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HIV-1 often evades cytotoxic T cell (CTL) responses by generating variants that are not recognized by CTLs. We used single-genome amplification and sequencing of complete HIV genomes to identify longitudinal changes in the transmitted/founder virus from the establishment of infection to the viral set point at 1 year after the infection. We found that the rate of viral escape from CTL responses in a given patient decreases dramatically from acute infection to the viral set point. Using a novel mathematical model that tracks the dynamics of viral escape at multiple epitopes, we show that a number of factors could potentially contribute to a slower escape in the chronic phase of infection, such as a decreased magnitude of epitope-specific CTL responses, an increased fitness cost of escape mutations, or an increased diversity of the CTL response. In the model, an increase in the number of epitope-specific CTL responses can reduce the rate of viral escape from a given epitope-specific CTL response, particularly if CD8+ T cells compete for killing of infected cells or control virus replication nonlytically. Our mathematical framework of viral escape from multiple CTL responses can be used to predict the breadth and magnitude of HIV-specific CTL responses that need to be induced by vaccination to reduce (or even prevent) viral escape following HIV infection.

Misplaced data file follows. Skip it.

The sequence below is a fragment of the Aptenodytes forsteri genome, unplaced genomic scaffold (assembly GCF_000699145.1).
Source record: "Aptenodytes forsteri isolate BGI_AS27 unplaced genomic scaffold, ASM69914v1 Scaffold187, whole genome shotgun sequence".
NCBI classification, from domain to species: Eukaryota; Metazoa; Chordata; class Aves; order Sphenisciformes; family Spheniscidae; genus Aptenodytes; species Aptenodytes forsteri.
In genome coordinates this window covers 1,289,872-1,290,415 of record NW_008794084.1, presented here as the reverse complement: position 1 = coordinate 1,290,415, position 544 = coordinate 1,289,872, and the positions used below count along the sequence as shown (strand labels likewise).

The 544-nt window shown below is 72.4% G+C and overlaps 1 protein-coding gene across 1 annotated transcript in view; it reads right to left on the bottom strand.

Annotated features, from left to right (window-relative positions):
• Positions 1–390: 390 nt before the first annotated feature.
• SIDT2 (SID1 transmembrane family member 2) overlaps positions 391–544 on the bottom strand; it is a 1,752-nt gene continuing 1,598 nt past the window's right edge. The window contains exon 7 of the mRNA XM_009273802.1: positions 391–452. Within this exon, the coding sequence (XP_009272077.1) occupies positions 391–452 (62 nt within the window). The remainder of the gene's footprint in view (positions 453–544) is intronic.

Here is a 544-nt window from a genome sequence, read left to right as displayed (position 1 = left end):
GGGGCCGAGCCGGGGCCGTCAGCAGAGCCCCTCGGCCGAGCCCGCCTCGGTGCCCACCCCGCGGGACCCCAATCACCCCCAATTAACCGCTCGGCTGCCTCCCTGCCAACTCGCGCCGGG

Original publication

DOI

10.1128/JVI.00655-11

Type

Journal article

Journal

J Virol

Publication Date

10/2011

Volume

85

Pages

10518 - 10528

Keywords

Cytotoxicity, Immunologic, Epitopes, T-Lymphocyte, HIV Infections, HIV-1, Humans, Immune Evasion, T-Lymphocytes, Cytotoxic, Virulence, Virus Replication